The Ponty. Dakar. Senegal. West Africa.
My favorite bar in one of my favorite countries. It sat on Independence Avenue, the High Street / Main Street in the downtown area of this city of 3 million. A busy street cluttered with pedestrians all day and night. Cluttered with traffic of every type imaginable; old cars and trucks with no exhaust systems, motorcycles and motorscooters that weaved their way through the mass of humanity.
I was a regular at The Ponty. Day and night. My table was on the outdoor patio, five feet from the sidewalk of this busy thoroughfare, situated just behind a wrought-iron fence. The fence was supposed to keep the locals off the patio; the locals who hawked trinkets and illegal copies of tapes and CD's. I was known and recognized by these locals as I spent so much time there. They usually left me alone, knowing that I was not a mark. They could concentrate their efforts on the visiting tourists and other unknowns.
On this day, I got up to speak to a friend who walked by on the sidewalk. Within seconds of joining the crowd outside the fence, a small boy tore the watch from my left wrist. He began running. I began chasing him. Running after him through the traffic and finally catching up with him 50 metres down the road. Bystanders watched as this white man held a small black boy in his clutches. He held my watch in his hand. He was scared, not expecting to be caught. He couldn't have been more than 10 or 11 years old.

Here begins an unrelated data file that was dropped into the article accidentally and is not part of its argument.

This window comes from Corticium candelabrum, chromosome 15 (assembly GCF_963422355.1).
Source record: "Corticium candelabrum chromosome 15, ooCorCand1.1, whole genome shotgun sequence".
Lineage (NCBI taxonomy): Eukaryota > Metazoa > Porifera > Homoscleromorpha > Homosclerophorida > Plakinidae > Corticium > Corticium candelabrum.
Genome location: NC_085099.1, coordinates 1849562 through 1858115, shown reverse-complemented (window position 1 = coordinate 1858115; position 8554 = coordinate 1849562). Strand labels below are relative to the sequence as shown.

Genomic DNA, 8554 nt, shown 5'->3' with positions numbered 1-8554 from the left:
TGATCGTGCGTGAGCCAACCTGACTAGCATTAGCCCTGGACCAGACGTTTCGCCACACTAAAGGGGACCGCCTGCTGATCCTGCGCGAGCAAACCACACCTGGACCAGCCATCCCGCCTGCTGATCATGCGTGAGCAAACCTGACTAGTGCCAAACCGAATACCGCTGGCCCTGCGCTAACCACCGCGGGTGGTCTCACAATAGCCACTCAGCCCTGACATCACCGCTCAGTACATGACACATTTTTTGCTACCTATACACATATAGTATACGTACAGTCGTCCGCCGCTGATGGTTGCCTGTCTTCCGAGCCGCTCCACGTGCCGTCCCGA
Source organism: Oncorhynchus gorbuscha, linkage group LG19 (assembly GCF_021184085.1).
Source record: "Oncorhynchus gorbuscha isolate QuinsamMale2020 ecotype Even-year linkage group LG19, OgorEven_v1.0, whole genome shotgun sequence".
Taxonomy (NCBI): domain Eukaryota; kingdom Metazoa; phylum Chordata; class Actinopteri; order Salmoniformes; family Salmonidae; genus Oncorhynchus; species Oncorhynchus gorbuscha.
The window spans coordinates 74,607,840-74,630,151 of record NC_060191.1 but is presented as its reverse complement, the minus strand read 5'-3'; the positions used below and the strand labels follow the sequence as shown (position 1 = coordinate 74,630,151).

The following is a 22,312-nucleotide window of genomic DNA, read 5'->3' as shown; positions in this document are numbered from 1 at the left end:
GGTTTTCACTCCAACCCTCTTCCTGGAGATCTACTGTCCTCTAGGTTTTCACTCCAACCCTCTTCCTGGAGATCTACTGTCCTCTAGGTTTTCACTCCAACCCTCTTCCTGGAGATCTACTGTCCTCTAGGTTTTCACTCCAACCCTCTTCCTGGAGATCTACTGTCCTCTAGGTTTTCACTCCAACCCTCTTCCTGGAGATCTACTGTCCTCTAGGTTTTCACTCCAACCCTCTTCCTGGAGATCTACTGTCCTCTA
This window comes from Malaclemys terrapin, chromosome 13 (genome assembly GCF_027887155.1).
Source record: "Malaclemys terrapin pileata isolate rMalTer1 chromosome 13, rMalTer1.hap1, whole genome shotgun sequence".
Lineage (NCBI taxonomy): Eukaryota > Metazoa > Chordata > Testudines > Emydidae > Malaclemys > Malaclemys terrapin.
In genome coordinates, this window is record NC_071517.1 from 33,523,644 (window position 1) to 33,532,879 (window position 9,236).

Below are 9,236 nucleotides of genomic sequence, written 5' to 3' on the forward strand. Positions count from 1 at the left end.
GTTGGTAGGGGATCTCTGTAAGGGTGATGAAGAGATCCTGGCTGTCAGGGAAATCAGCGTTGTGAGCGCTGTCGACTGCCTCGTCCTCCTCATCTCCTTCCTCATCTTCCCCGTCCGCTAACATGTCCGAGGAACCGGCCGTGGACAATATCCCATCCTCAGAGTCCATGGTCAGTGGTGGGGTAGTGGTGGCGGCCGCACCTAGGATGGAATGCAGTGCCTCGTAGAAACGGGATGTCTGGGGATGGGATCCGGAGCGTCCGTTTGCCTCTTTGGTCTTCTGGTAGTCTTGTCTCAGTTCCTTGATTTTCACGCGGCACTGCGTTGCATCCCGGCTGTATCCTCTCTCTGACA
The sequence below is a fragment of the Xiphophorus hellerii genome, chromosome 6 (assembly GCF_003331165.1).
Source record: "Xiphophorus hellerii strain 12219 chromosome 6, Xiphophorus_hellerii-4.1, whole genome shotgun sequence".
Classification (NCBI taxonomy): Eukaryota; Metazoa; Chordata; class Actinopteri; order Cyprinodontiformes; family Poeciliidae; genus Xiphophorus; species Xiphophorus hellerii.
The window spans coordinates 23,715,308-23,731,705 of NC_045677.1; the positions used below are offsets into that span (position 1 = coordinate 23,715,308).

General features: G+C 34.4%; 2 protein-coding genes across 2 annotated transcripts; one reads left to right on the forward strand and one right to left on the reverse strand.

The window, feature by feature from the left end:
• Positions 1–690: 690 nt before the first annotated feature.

At this point, I had choices. I could have just taken my watch back and let him go. But, for some reason, I didn't. I hailed a passing taxi and got in with the boy; he very reluctantly of course. In Dakar, there are no patrol cars; the few police must patrol on foot.
In my worst French, I told the driver to take us to the nearest police station. We arrived just a couple of minutes later. A police station underneath a bank, on the main square. I had never known it was there. It was hidden from view. I was met by an officer in charge. He barely understood my English, but knew instinctively what had happened. He and 2 other cops took the boy and began beating him. A cop handed me my watch and continued to beat the boy. He was now on the concrete floor, crying out for them to stop. After a couple of minutes, the cops let up. One of them asked me what I would now have them do to the boy.
I simply said for them to call the boys' father. I was then told that the boy had no father, no family. Not knowing what else to do, I told the officer to let the boy go, that there was no real harm done.
I turned and departed. Back to the bar. It was 10am, by my watch.
technorati tags: travel/crime/dakar